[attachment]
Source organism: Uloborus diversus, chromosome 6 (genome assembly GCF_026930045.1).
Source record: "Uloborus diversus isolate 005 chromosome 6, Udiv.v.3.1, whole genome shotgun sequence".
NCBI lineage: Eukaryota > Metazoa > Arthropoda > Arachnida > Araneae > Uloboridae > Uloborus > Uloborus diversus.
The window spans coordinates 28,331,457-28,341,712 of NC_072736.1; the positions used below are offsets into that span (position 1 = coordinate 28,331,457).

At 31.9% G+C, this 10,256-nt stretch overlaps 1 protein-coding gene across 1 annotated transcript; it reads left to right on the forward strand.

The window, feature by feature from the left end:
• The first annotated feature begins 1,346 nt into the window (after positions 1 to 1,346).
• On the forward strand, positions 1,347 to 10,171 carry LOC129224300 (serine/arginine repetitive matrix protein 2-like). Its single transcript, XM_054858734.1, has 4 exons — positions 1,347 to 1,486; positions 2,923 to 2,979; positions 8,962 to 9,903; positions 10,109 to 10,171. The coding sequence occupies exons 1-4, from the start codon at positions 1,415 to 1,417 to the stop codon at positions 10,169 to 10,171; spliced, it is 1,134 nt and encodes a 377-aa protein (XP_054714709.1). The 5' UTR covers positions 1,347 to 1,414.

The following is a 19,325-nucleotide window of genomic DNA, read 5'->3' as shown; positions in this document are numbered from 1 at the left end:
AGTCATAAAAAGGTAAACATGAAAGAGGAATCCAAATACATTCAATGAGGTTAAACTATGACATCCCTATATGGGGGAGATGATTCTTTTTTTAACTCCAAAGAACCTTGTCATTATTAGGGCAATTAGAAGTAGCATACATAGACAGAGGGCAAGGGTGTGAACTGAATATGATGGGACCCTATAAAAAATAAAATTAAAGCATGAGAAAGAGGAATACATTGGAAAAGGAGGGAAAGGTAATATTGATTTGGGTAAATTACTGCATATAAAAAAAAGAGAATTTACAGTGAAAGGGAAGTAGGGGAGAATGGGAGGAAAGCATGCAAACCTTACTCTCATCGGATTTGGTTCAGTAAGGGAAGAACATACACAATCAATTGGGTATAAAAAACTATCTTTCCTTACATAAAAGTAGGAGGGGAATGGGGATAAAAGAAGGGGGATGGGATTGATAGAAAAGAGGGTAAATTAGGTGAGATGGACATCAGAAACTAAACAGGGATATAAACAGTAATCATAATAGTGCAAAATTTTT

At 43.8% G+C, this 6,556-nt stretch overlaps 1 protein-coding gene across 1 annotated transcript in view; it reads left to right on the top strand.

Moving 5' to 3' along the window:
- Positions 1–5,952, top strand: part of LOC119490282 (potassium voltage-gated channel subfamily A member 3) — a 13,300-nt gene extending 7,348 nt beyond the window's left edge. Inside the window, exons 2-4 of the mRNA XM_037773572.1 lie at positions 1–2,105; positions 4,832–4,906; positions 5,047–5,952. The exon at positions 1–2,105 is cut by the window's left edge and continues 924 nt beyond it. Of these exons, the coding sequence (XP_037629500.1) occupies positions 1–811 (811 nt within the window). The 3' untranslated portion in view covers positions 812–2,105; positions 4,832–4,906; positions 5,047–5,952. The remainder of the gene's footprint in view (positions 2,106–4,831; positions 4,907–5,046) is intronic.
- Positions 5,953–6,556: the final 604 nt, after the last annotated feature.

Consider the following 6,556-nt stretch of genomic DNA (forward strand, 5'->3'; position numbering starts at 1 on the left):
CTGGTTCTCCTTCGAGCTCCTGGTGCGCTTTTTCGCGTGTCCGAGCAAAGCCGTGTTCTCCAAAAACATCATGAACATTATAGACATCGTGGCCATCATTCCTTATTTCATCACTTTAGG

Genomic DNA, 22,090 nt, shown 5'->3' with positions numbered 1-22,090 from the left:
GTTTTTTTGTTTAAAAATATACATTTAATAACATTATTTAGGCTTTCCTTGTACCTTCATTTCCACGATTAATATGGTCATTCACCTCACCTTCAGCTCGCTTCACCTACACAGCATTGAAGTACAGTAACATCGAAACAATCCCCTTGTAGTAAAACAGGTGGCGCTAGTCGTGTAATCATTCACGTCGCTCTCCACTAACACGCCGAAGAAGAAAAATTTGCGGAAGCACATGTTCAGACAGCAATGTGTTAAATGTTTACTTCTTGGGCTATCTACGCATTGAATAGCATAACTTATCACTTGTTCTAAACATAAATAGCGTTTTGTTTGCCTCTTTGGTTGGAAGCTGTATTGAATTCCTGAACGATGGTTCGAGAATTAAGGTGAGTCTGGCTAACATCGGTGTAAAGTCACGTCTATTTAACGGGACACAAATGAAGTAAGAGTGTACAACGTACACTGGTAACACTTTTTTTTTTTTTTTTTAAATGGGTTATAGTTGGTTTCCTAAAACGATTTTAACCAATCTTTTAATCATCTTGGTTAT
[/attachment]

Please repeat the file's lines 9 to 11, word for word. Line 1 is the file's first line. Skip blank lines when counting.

The following is a 19,325-nucleotide window of genomic DNA, read 5'->3' as shown; positions in this document are numbered from 1 at the left end:
AGTCATAAAAAGGTAAACATGAAAGAGGAATCCAAATACATTCAATGAGGTTAAACTATGACATCCCTATATGGGGGAGATGATTCTTTTTTTAACTCCAAAGAACCTTGTCATTATTAGGGCAATTAGAAGTAGCATACATAGACAGAGGGCAAGGGTGTGAACTGAATATGATGGGACCCTATAAAAAATAAAATTAAAGCATGAGAAAGAGGAATACATTGGAAAAGGAGGGAAAGGTAATATTGATTTGGGTAAATTACTGCATATAAAAAAAAGAGAATTTACAGTGAAAGGGAAGTAGGGGAGAATGGGAGGAAAGCATGCAAACCTTACTCTCATCGGATTTGGTTCAGTAAGGGAAGAACATACACAATCAATTGGGTATAAAAAACTATCTTTCCTTACATAAAAGTAGGAGGGGAATGGGGATAAAAGAAGGGGGATGGGATTGATAGAAAAGAGGGTAAATTAGGTGAGATGGACATCAGAAACTAAACAGGGATATAAACAGTAATCATAATAGTGCAAAATTTTT

At 43.8% G+C, this 6,556-nt stretch overlaps 1 protein-coding gene across 1 annotated transcript in view; it reads left to right on the top strand.